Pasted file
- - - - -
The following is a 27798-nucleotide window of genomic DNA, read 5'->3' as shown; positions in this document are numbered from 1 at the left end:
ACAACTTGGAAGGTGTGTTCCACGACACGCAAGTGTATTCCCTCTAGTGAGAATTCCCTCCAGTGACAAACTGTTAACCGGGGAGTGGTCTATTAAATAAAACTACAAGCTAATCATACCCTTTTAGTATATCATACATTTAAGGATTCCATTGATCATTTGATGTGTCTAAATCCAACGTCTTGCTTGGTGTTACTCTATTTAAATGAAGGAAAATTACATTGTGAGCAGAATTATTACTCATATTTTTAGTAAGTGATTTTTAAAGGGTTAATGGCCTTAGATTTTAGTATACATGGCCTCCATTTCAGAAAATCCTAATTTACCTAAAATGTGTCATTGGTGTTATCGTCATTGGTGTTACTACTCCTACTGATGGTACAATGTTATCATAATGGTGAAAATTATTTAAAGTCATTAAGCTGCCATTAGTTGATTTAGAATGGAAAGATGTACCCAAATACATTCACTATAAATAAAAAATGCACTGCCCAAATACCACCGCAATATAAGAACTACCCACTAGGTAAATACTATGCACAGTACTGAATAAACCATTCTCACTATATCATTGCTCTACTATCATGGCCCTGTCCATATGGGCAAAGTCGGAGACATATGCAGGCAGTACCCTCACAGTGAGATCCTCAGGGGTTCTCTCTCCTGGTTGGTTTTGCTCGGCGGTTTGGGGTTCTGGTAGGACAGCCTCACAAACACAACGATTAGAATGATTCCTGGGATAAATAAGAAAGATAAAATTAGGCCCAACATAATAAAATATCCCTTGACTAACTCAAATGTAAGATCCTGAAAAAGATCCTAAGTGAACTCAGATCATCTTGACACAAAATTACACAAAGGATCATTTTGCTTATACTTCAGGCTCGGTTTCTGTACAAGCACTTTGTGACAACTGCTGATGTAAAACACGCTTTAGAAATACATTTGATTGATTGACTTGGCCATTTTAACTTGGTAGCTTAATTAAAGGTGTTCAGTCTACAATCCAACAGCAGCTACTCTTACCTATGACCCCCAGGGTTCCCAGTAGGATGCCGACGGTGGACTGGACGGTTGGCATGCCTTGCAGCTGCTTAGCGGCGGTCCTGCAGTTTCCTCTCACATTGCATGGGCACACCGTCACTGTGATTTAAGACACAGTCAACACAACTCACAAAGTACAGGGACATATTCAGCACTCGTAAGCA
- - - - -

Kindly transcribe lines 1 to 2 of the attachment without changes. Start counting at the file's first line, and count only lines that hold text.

The following is a 27798-nucleotide window of genomic DNA, read 5'->3' as shown; positions in this document are numbered from 1 at the left end:
ACAACTTGGAAGGTGTGTTCCACGACACGCAAGTGTATTCCCTCTAGTGAGAATTCCCTCCAGTGACAAACTGTTAACCGGGGAGTGGTCTATTAAATAAAACTACAAGCTAATCATACCCTTTTAGTATATCATACATTTAAGGATTCCATTGATCATTTGATGTGTCTAAATCCAACGTCTTGCTTGGTGTTACTCTATTTAAATGAAGGAAAATTACATTGTGAGCAGAATTATTACTCATATTTTTAGTAAGTGATTTTTAAAGGGTTAATGGCCTTAGATTTTAGTATACATGGCCTCCATTTCAGAAAATCCTAATTTACCTAAAATGTGTCATTGGTGTTATCGTCATTGGTGTTACTACTCCTACTGATGGTACAATGTTATCATAATGGTGAAAATTATTTAAAGTCATTAAGCTGCCATTAGTTGATTTAGAATGGAAAGATGTACCCAAATACATTCACTATAAATAAAAAATGCACTGCCCAAATACCACCGCAATATAAGAACTACCCACTAGGTAAATACTATGCACAGTACTGAATAAACCATTCTCACTATATCATTGCTCTACTATCATGGCCCTGTCCATATGGGCAAAGTCGGAGACATATGCAGGCAGTACCCTCACAGTGAGATCCTCAGGGGTTCTCTCTCCTGGTTGGTTTTGCTCGGCGGTTTGGGGTTCTGGTAGGACAGCCTCACAAACACAACGATTAGAATGATTCCTGGGATAAATAAGAAAGATAAAATTAGGCCCAACATAATAAAATATCCCTTGACTAACTCAAATGTAAGATCCTGAAAAAGATCCTAAGTGAACTCAGATCATCTTGACACAAAATTACACAAAGGATCATTTTGCTTATACTTCAGGCTCGGTTTCTGTACAAGCACTTTGTGACAACTGCTGATGTAAAACACGCTTTAGAAATACATTTGATTGATTGACTTGGCCATTTTAACTTGGTAGCTTAATTAAAGGTGTTCAGTCTACAATCCAACAGCAGCTACTCTTACCTATGACCCCCAGGGTTCCCAGTAGGATGCCGACGGTGGACTGGACGGTTGGCATGCCTTGCAGCTGCTTAGCGGCGGTCCTGCAGTTTCCTCTCACATTGCATGGGCACACCGTCACTGTGATTTAAGACACAGTCAACACAACTCACAAAGTACAGGGACATATTCAGCACTCGTAAGCA